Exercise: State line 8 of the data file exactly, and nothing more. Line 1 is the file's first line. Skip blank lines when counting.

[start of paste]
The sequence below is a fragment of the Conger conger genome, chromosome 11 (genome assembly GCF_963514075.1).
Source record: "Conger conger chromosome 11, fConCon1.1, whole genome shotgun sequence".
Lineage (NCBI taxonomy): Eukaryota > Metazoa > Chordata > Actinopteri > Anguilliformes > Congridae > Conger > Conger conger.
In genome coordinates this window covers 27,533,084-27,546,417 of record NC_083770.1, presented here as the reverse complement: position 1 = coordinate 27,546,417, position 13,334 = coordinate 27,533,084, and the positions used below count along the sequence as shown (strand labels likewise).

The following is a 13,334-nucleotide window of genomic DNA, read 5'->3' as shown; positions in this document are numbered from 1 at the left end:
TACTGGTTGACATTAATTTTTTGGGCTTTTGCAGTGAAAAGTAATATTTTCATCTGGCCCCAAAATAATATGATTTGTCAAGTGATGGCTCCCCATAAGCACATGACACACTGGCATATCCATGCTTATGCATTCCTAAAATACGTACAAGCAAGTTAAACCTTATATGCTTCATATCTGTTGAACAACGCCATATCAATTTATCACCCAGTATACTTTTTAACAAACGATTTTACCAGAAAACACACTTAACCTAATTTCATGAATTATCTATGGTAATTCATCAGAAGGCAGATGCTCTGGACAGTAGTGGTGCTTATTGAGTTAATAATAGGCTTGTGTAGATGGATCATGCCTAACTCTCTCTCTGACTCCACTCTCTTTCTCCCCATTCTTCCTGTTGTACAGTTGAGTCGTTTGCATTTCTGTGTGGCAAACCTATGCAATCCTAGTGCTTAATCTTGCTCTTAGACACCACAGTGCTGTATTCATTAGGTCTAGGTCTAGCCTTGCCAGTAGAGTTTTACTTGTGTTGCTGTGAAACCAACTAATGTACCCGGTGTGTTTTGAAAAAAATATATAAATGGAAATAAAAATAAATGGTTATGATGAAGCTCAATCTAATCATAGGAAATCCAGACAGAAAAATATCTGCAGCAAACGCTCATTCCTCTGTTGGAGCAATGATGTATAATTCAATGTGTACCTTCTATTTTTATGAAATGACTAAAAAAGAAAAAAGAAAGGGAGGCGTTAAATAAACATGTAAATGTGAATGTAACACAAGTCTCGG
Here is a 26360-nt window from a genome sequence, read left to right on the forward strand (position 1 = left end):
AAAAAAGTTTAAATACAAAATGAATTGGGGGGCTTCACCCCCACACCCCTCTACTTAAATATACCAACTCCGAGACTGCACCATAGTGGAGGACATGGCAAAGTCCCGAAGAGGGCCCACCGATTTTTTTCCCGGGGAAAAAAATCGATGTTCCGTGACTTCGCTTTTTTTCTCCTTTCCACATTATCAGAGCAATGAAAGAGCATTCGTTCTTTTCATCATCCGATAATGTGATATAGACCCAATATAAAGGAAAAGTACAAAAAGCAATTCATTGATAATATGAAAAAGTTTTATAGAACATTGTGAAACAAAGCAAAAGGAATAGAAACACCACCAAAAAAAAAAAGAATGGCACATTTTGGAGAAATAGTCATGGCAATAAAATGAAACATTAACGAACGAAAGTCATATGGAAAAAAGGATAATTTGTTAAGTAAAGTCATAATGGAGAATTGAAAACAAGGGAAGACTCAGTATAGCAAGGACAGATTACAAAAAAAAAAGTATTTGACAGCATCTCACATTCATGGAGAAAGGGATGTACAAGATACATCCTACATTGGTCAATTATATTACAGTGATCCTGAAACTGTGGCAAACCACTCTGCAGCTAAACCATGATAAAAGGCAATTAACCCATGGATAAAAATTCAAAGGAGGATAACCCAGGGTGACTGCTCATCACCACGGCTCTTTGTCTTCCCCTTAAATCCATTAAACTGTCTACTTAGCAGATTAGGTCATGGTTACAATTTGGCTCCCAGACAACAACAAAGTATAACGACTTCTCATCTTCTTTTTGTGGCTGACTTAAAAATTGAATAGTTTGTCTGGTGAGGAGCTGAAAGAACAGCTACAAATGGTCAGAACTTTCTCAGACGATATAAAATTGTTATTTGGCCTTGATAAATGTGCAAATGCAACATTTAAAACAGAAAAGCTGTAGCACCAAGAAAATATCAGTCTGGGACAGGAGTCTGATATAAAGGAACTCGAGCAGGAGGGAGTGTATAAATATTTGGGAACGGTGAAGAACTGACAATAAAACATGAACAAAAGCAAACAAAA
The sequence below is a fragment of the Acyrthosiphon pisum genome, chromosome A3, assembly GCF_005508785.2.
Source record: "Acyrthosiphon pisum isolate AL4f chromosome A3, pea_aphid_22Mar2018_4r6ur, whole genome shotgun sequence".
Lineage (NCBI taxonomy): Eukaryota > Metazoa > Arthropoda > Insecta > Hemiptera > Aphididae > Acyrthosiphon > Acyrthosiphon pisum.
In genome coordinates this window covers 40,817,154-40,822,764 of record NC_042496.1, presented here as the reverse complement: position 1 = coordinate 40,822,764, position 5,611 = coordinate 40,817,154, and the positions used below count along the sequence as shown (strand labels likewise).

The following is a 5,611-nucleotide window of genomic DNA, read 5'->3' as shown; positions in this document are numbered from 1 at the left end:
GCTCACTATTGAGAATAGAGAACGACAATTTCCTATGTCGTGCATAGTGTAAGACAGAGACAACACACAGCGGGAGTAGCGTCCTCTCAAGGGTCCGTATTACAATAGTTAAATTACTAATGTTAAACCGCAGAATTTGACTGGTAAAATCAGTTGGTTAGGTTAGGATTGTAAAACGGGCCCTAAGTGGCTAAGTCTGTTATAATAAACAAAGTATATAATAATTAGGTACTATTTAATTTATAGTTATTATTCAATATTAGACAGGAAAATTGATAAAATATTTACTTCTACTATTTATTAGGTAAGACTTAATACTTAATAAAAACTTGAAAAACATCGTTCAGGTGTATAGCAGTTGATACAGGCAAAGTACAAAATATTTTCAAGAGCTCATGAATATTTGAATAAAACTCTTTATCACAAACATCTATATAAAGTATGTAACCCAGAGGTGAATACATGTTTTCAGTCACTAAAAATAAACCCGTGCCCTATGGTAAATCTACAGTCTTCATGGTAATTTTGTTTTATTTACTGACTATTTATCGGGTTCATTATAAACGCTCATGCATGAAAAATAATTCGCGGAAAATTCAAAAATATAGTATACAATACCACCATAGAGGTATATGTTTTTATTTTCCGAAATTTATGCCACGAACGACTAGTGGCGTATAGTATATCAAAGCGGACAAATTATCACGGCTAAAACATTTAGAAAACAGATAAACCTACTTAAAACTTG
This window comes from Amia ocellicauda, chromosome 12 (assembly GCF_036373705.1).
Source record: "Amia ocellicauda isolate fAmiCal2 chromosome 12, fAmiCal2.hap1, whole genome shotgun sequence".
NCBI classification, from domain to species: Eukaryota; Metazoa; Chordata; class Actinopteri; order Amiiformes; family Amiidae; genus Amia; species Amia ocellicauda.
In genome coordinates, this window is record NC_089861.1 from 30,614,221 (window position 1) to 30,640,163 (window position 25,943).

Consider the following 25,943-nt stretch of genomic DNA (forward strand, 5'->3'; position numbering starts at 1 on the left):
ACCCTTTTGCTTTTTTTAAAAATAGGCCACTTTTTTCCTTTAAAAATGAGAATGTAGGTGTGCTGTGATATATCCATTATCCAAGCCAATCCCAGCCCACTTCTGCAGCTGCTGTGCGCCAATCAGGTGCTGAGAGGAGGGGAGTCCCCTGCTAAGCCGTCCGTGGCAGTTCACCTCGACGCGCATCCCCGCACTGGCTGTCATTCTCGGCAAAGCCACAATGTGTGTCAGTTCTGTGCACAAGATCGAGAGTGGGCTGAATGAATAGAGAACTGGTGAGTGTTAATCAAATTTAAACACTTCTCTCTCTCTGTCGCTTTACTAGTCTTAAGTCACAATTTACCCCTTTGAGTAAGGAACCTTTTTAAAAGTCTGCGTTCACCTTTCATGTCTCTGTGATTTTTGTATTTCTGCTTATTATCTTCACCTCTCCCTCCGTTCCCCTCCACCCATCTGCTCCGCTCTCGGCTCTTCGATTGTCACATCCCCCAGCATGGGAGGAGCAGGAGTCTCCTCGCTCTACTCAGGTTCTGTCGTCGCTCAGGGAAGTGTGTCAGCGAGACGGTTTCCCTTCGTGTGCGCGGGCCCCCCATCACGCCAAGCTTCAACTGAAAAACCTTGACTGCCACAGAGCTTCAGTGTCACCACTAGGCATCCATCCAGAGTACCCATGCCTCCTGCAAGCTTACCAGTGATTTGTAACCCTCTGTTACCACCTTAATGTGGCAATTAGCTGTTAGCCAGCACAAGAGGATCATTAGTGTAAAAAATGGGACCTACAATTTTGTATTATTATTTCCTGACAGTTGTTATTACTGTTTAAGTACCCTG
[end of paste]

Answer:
AAAAAAGTTTAAATACAAAATGAATTGGGGGGCTTCACCCCCACACCCCTCTACTTAAATATACCAACTCCGAGACTGCACCATAGTGGAGGACATGGCAAAGTCCCGAAGAGGGCCCACCGATTTTTTTCCCGGGGAAAAAAATCGATGTTCCGTGACTTCGCTTTTTTTCTCCTTTCCACATTATCAGAGCAATGAAAGAGCATTCGTTCTTTTCATCATCCGATAATGTGATATAGACCCAATATAAAGGAAAAGTACAAAAAGCAATTCATTGATAATATGAAAAAGTTTTATAGAACATTGTGAAACAAAGCAAAAGGAATAGAAACACCACCAAAAAAAAAAAGAATGGCACATTTTGGAGAAATAGTCATGGCAATAAAATGAAACATTAACGAACGAAAGTCATATGGAAAAAAGGATAATTTGTTAAGTAAAGTCATAATGGAGAATTGAAAACAAGGGAAGACTCAGTATAGCAAGGACAGATTACAAAAAAAAAAGTATTTGACAGCATCTCACATTCATGGAGAAAGGGATGTACAAGATACATCCTACATTGGTCAATTATATTACAGTGATCCTGAAACTGTGGCAAACCACTCTGCAGCTAAACCATGATAAAAGGCAATTAACCCATGGATAAAAATTCAAAGGAGGATAACCCAGGGTGACTGCTCATCACCACGGCTCTTTGTCTTCCCCTTAAATCCATTAAACTGTCTACTTAGCAGATTAGGTCATGGTTACAATTTGGCTCCCAGACAACAACAAAGTATAACGACTTCTCATCTTCTTTTTGTGGCTGACTTAAAAATTGAATAGTTTGTCTGGTGAGGAGCTGAAAGAACAGCTACAAATGGTCAGAACTTTCTCAGACGATATAAAATTGTTATTTGGCCTTGATAAATGTGCAAATGCAACATTTAAAACAGAAAAGCTGTAGCACCAAGAAAATATCAGTCTGGGACAGGAGTCTGATATAAAGGAACTCGAGCAGGAGGGAGTGTATAAATATTTGGGAACGGTGAAGAACTGACAATAAAACATGAACAAAAGCAAACAAAA